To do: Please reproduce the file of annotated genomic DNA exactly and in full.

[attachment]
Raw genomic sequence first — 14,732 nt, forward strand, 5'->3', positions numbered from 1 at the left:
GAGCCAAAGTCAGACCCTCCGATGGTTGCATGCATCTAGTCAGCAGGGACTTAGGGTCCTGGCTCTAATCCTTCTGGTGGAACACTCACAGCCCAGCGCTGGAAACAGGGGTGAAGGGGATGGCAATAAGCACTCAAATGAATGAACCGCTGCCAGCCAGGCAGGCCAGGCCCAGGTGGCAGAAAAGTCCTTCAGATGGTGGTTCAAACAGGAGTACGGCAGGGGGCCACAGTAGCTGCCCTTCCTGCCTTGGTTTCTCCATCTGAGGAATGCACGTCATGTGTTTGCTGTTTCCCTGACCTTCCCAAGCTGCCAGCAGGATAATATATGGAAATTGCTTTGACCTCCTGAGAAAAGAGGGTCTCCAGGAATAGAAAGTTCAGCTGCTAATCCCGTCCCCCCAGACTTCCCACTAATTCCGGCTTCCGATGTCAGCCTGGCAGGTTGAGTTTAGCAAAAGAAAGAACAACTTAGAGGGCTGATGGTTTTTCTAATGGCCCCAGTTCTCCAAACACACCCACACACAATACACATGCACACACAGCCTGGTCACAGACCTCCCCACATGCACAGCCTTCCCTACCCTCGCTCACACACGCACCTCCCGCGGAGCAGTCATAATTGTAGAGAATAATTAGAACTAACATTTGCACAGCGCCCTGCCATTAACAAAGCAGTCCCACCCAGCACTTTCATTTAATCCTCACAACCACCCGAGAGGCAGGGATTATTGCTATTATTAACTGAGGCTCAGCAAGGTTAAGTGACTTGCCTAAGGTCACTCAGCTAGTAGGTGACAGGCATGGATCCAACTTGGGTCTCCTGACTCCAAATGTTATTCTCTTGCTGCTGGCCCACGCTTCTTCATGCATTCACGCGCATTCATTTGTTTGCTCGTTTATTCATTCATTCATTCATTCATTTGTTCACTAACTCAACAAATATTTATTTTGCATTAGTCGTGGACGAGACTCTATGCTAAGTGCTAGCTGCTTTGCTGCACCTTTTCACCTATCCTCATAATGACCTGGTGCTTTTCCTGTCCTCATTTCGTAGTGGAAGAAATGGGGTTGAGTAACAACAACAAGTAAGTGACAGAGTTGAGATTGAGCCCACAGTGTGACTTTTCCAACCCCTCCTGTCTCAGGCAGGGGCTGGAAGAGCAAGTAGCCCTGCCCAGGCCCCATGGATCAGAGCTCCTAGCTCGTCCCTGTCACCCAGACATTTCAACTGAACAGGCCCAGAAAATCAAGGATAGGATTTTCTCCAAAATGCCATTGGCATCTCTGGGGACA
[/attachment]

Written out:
Raw genomic sequence first — 14,732 nt, forward strand, 5'->3', positions numbered from 1 at the left:
GAGCCAAAGTCAGACCCTCCGATGGTTGCATGCATCTAGTCAGCAGGGACTTAGGGTCCTGGCTCTAATCCTTCTGGTGGAACACTCACAGCCCAGCGCTGGAAACAGGGGTGAAGGGGATGGCAATAAGCACTCAAATGAATGAACCGCTGCCAGCCAGGCAGGCCAGGCCCAGGTGGCAGAAAAGTCCTTCAGATGGTGGTTCAAACAGGAGTACGGCAGGGGGCCACAGTAGCTGCCCTTCCTGCCTTGGTTTCTCCATCTGAGGAATGCACGTCATGTGTTTGCTGTTTCCCTGACCTTCCCAAGCTGCCAGCAGGATAATATATGGAAATTGCTTTGACCTCCTGAGAAAAGAGGGTCTCCAGGAATAGAAAGTTCAGCTGCTAATCCCGTCCCCCCAGACTTCCCACTAATTCCGGCTTCCGATGTCAGCCTGGCAGGTTGAGTTTAGCAAAAGAAAGAACAACTTAGAGGGCTGATGGTTTTTCTAATGGCCCCAGTTCTCCAAACACACCCACACACAATACACATGCACACACAGCCTGGTCACAGACCTCCCCACATGCACAGCCTTCCCTACCCTCGCTCACACACGCACCTCCCGCGGAGCAGTCATAATTGTAGAGAATAATTAGAACTAACATTTGCACAGCGCCCTGCCATTAACAAAGCAGTCCCACCCAGCACTTTCATTTAATCCTCACAACCACCCGAGAGGCAGGGATTATTGCTATTATTAACTGAGGCTCAGCAAGGTTAAGTGACTTGCCTAAGGTCACTCAGCTAGTAGGTGACAGGCATGGATCCAACTTGGGTCTCCTGACTCCAAATGTTATTCTCTTGCTGCTGGCCCACGCTTCTTCATGCATTCACGCGCATTCATTTGTTTGCTCGTTTATTCATTCATTCATTCATTCATTTGTTCACTAACTCAACAAATATTTATTTTGCATTAGTCGTGGACGAGACTCTATGCTAAGTGCTAGCTGCTTTGCTGCACCTTTTCACCTATCCTCATAATGACCTGGTGCTTTTCCTGTCCTCATTTCGTAGTGGAAGAAATGGGGTTGAGTAACAACAACAAGTAAGTGACAGAGTTGAGATTGAGCCCACAGTGTGACTTTTCCAACCCCTCCTGTCTCAGGCAGGGGCTGGAAGAGCAAGTAGCCCTGCCCAGGCCCCATGGATCAGAGCTCCTAGCTCGTCCCTGTCACCCAGACATTTCAACTGAACAGGCCCAGAAAATCAAGGATAGGATTTTCTCCAAAATGCCATTGGCATCTCTGGGGACA